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GUEST OPINION: Strongest must lead the way to peace

  • This artwork by Nancy Ohanian relates to the slim chance for peace in the Mideast.

I have been asked if the Peace and Justice Center of Sonoma County has ever held a vigil to ask Hamas to stop the missile attacks on civilian targets. The answer is, "Not directly." Instead, we devote ourselves to ending all violence, of which the attacks by Hamas are but one example.

In our mission statement, we take a stand against all violence: we commit ourselves to replace violence, war, racism, and economic injustice through active nonviolence as a transforming way of life. We grant no exemption to Hamas. Neither do we grant one to Israel.

For the first anniversary of the Sept. 11 tragedy, we created a memorial wall to remember those who died that day, as well as 3,000 others from all over the world who had died since then in political and religious violence. It was appalling how quickly we could find 3,000 names just from the newspaper. We placed equal value on each lost life and asked that they be honored with peace. But in our fractured world, certain lives are given value over others — U.S. over Afghani and Israeli over Palestinian — and therein lies a root cause of violence.

We can't hold a vigil for each act of violence, therefore we must rely on broader gestures. We held a vigil in Courthouse Square every Friday for more than seven years asking for an end to violent responses. And when the violence is as barbaric as the U.S. invasions of Afghanistan and Iraq and the Israeli invasion of Gaza — where overwhelming military force is used against relatively defenseless people with the expectation of huge civilian casualties — the Center hits the streets. We cannot do less.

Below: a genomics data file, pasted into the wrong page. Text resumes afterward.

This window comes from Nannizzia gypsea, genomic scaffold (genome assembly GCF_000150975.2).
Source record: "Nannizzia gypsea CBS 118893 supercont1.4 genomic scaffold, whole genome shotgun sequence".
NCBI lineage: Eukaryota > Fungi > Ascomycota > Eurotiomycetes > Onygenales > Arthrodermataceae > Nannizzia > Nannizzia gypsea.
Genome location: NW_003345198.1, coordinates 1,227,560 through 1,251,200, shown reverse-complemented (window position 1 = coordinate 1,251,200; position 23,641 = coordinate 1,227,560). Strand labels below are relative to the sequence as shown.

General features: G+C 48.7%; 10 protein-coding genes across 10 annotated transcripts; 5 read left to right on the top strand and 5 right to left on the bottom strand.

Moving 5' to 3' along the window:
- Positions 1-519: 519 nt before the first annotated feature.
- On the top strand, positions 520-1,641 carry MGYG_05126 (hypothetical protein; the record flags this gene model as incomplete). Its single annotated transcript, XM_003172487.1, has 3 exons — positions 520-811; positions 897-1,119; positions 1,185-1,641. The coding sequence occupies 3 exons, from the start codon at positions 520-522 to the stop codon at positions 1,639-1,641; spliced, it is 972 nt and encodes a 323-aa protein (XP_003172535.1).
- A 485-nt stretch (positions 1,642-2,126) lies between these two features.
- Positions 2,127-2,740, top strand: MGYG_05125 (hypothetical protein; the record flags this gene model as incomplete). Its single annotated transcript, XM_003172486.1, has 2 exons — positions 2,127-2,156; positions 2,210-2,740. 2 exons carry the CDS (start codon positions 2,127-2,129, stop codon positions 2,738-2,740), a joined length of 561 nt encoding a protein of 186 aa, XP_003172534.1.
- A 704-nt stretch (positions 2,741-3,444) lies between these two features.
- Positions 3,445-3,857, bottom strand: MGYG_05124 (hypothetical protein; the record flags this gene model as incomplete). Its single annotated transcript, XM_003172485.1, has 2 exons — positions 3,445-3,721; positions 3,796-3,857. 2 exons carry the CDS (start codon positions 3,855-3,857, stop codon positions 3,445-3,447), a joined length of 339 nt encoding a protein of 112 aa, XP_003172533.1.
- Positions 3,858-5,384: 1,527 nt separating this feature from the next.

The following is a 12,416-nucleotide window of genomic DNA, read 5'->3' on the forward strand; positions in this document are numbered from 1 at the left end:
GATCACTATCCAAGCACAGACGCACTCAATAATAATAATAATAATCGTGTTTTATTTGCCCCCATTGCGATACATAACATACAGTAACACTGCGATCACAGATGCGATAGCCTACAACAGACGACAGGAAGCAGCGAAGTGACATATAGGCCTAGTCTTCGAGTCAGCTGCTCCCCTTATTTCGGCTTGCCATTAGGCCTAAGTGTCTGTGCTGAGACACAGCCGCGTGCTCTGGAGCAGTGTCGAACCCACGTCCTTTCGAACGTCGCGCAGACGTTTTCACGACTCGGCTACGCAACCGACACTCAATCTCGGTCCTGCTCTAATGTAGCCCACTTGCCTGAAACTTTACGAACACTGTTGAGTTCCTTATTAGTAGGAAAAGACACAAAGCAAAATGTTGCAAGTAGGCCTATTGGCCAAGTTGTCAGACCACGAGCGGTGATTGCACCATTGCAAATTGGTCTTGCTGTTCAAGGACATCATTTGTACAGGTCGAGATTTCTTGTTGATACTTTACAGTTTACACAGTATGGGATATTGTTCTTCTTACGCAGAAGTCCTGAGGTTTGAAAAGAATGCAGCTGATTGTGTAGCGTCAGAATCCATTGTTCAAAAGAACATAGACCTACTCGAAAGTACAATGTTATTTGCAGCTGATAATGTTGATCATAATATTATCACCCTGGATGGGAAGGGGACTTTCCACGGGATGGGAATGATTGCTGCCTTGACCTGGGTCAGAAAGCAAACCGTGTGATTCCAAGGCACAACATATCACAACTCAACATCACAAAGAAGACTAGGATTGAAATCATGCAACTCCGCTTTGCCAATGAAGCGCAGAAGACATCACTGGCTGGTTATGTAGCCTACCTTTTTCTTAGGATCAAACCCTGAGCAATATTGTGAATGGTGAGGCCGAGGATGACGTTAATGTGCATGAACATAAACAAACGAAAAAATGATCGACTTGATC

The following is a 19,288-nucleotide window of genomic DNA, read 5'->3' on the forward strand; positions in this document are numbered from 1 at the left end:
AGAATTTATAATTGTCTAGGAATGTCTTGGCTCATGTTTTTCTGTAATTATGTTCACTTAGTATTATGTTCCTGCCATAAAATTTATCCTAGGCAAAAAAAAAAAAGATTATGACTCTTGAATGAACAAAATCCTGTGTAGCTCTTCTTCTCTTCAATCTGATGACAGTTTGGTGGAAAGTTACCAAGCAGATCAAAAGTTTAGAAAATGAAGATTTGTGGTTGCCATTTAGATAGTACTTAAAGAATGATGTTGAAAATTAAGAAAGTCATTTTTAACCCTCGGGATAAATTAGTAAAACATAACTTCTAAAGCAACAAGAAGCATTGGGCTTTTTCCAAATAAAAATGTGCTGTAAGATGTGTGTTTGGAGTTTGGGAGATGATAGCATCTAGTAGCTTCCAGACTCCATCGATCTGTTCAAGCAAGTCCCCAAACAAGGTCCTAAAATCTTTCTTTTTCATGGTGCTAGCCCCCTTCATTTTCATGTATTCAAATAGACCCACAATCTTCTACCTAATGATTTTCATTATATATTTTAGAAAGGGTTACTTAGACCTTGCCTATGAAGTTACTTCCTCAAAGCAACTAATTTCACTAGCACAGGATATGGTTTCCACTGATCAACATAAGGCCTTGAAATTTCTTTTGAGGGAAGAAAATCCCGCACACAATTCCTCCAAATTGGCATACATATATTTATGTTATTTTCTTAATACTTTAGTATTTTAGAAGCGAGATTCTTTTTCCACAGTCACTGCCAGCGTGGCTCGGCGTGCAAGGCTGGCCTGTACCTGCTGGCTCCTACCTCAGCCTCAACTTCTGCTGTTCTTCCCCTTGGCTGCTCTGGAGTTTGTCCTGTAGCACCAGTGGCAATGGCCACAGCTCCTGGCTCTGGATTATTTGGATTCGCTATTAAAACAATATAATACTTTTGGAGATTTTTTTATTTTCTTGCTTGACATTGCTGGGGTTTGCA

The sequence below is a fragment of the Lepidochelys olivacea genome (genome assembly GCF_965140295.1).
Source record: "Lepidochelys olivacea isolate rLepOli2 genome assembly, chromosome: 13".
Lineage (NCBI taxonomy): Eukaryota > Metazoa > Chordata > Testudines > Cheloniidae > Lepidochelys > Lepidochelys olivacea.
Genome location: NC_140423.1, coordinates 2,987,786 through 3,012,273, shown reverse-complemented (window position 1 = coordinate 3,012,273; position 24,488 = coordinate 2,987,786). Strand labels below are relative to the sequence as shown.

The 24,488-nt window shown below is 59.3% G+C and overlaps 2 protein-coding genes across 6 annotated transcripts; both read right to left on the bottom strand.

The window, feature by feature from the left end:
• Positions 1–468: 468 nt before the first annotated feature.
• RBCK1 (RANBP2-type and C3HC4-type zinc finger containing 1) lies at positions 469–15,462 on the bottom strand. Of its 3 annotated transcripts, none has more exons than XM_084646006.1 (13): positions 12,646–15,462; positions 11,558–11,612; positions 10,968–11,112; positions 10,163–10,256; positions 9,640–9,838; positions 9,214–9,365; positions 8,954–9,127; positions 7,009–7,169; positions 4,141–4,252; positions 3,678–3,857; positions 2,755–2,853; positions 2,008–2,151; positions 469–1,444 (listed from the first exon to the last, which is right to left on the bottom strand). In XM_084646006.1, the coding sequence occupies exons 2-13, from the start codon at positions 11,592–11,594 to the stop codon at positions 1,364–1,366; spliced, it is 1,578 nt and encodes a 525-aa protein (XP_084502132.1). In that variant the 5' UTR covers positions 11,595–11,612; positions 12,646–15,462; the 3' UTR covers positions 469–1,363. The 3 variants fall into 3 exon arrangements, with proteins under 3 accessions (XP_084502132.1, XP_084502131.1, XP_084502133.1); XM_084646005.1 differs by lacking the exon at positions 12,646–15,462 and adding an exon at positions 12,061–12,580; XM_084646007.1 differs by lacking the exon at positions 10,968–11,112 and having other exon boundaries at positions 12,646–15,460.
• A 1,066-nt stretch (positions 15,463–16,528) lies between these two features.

We also gather to protest our country's financial and moral support for these acts. Just as you and I financially support the killing of civilians in Pakistan and Afghanistan, we provide the bombs and tanks that kill Palestinian civilians. The U.S. says that Israel has the right to defend itself, without ever acknowledging that Palestine is not "legally" allowed to defend itself against anyone at any time in any way. The Israeli army generally kills 100 Palestinians for every Israeli killed by Hamas. The fourth largest military in the world is invading a people forbidden any military at all.

Since the founding of Israel, the people of Palestine have endured "violence, war, racism, and economic injustice" at the hands of Israel with the support of the United States. There is no excuse for claiming ignorance of that truth. Nothing would have done more to ensure the security of the Israeli people than for their country to have eliminated those four scourges. But the United States has never chosen that path and neither has Israel. The results are lamentable, but predictable.

Our memorial wall quotes Thomas Moore: "We need in our hearts and souls to honor the sacredness of all human life. .<TH>.<TH>. To do the work of peacemaking requires we search for peace in ourselves, in our families, in our communities and in the world as a whole. .<TH>.<TH>. Peace does not arrive as a gift, and it's not up to anyone but yourself to make it happen." We honor the very tender spot within the Jewish people formed by the burden and pain of their history. And yet, as Marshall Rosenberg has written, "Our survival as a species depends on our ability to recognize that our well-being and the well-being of others are, in fact, one and the same."

Israelis and Palestinians alike deserve this peace. Americans and Afghanis alike deserve this peace. It is time to ask something greater of ourselves and of Israel. Only when the strongest lay down their arms can the world begin to find its way to peace.

<i>Susan Lamont is director of the Peace and Justice Center of Sonoma County.</i>


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